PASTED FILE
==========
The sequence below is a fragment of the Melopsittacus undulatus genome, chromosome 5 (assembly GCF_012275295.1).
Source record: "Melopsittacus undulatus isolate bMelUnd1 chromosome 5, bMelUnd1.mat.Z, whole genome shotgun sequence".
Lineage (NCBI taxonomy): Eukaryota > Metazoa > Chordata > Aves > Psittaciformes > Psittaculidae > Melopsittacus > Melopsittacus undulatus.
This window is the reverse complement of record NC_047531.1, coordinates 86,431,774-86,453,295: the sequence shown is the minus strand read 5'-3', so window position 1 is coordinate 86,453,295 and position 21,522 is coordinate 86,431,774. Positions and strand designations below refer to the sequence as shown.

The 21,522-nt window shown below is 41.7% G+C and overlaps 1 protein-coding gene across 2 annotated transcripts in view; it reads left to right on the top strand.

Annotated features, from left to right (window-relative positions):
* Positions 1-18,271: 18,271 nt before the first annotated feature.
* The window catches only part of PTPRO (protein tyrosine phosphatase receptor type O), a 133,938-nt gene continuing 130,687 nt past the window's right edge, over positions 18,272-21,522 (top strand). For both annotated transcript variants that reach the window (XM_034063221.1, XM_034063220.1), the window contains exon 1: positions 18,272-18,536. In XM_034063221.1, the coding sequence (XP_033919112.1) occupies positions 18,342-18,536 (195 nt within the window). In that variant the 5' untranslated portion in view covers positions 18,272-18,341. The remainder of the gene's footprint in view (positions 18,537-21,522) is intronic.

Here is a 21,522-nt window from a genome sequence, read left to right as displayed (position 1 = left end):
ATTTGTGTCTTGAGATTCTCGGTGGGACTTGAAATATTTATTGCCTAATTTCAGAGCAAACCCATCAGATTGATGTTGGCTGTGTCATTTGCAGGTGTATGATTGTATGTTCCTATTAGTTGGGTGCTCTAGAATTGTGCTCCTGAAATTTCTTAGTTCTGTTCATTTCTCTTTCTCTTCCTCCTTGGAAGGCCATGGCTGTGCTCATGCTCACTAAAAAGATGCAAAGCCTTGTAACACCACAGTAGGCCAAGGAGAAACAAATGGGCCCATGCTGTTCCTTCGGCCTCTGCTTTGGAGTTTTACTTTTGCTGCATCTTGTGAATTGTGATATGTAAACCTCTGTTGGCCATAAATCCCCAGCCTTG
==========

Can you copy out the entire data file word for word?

The sequence below is a fragment of the Melopsittacus undulatus genome, chromosome 5 (assembly GCF_012275295.1).
Source record: "Melopsittacus undulatus isolate bMelUnd1 chromosome 5, bMelUnd1.mat.Z, whole genome shotgun sequence".
Lineage (NCBI taxonomy): Eukaryota > Metazoa > Chordata > Aves > Psittaciformes > Psittaculidae > Melopsittacus > Melopsittacus undulatus.
This window is the reverse complement of record NC_047531.1, coordinates 86,431,774-86,453,295: the sequence shown is the minus strand read 5'-3', so window position 1 is coordinate 86,453,295 and position 21,522 is coordinate 86,431,774. Positions and strand designations below refer to the sequence as shown.

The 21,522-nt window shown below is 41.7% G+C and overlaps 1 protein-coding gene across 2 annotated transcripts in view; it reads left to right on the top strand.

Annotated features, from left to right (window-relative positions):
* Positions 1-18,271: 18,271 nt before the first annotated feature.
* The window catches only part of PTPRO (protein tyrosine phosphatase receptor type O), a 133,938-nt gene continuing 130,687 nt past the window's right edge, over positions 18,272-21,522 (top strand). For both annotated transcript variants that reach the window (XM_034063221.1, XM_034063220.1), the window contains exon 1: positions 18,272-18,536. In XM_034063221.1, the coding sequence (XP_033919112.1) occupies positions 18,342-18,536 (195 nt within the window). In that variant the 5' untranslated portion in view covers positions 18,272-18,341. The remainder of the gene's footprint in view (positions 18,537-21,522) is intronic.

Here is a 21,522-nt window from a genome sequence, read left to right as displayed (position 1 = left end):
ATTTGTGTCTTGAGATTCTCGGTGGGACTTGAAATATTTATTGCCTAATTTCAGAGCAAACCCATCAGATTGATGTTGGCTGTGTCATTTGCAGGTGTATGATTGTATGTTCCTATTAGTTGGGTGCTCTAGAATTGTGCTCCTGAAATTTCTTAGTTCTGTTCATTTCTCTTTCTCTTCCTCCTTGGAAGGCCATGGCTGTGCTCATGCTCACTAAAAAGATGCAAAGCCTTGTAACACCACAGTAGGCCAAGGAGAAACAAATGGGCCCATGCTGTTCCTTCGGCCTCTGCTTTGGAGTTTTACTTTTGCTGCATCTTGTGAATTGTGATATGTAAACCTCTGTTGGCCATAAATCCCCAGCCTTG